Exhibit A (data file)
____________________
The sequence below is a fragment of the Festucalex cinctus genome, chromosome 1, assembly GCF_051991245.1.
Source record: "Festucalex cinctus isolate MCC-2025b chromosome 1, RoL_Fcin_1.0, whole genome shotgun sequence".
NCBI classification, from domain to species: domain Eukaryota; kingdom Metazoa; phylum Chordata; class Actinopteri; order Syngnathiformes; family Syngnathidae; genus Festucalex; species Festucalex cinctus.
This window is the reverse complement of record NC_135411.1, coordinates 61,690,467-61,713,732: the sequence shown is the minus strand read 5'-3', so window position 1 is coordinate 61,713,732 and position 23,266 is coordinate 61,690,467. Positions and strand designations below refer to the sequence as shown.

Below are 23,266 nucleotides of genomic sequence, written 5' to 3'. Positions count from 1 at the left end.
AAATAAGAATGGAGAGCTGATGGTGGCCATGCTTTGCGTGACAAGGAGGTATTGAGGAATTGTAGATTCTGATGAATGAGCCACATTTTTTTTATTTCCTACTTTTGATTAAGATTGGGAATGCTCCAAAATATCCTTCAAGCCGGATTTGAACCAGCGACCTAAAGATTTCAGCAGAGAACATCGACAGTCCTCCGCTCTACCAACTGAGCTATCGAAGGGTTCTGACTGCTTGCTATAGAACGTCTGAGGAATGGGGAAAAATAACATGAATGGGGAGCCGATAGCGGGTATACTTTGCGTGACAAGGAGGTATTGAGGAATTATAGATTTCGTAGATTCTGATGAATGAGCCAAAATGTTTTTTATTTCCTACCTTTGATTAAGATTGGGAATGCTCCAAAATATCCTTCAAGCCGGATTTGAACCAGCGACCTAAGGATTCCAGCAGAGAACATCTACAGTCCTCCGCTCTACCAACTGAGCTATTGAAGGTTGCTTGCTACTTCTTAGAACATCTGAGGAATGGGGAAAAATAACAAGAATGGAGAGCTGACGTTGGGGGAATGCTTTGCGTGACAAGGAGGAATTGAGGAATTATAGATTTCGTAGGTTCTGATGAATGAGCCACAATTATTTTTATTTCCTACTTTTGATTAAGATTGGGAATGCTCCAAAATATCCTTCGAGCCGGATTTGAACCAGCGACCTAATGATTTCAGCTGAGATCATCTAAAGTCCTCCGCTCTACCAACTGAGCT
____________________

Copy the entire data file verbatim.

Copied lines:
The sequence below is a fragment of the Festucalex cinctus genome, chromosome 1, assembly GCF_051991245.1.
Source record: "Festucalex cinctus isolate MCC-2025b chromosome 1, RoL_Fcin_1.0, whole genome shotgun sequence".
NCBI classification, from domain to species: domain Eukaryota; kingdom Metazoa; phylum Chordata; class Actinopteri; order Syngnathiformes; family Syngnathidae; genus Festucalex; species Festucalex cinctus.
This window is the reverse complement of record NC_135411.1, coordinates 61,690,467-61,713,732: the sequence shown is the minus strand read 5'-3', so window position 1 is coordinate 61,713,732 and position 23,266 is coordinate 61,690,467. Positions and strand designations below refer to the sequence as shown.

Below are 23,266 nucleotides of genomic sequence, written 5' to 3'. Positions count from 1 at the left end.
AAATAAGAATGGAGAGCTGATGGTGGCCATGCTTTGCGTGACAAGGAGGTATTGAGGAATTGTAGATTCTGATGAATGAGCCACATTTTTTTTATTTCCTACTTTTGATTAAGATTGGGAATGCTCCAAAATATCCTTCAAGCCGGATTTGAACCAGCGACCTAAAGATTTCAGCAGAGAACATCGACAGTCCTCCGCTCTACCAACTGAGCTATCGAAGGGTTCTGACTGCTTGCTATAGAACGTCTGAGGAATGGGGAAAAATAACATGAATGGGGAGCCGATAGCGGGTATACTTTGCGTGACAAGGAGGTATTGAGGAATTATAGATTTCGTAGATTCTGATGAATGAGCCAAAATGTTTTTTATTTCCTACCTTTGATTAAGATTGGGAATGCTCCAAAATATCCTTCAAGCCGGATTTGAACCAGCGACCTAAGGATTCCAGCAGAGAACATCTACAGTCCTCCGCTCTACCAACTGAGCTATTGAAGGTTGCTTGCTACTTCTTAGAACATCTGAGGAATGGGGAAAAATAACAAGAATGGAGAGCTGACGTTGGGGGAATGCTTTGCGTGACAAGGAGGAATTGAGGAATTATAGATTTCGTAGGTTCTGATGAATGAGCCACAATTATTTTTATTTCCTACTTTTGATTAAGATTGGGAATGCTCCAAAATATCCTTCGAGCCGGATTTGAACCAGCGACCTAATGATTTCAGCTGAGATCATCTAAAGTCCTCCGCTCTACCAACTGAGCT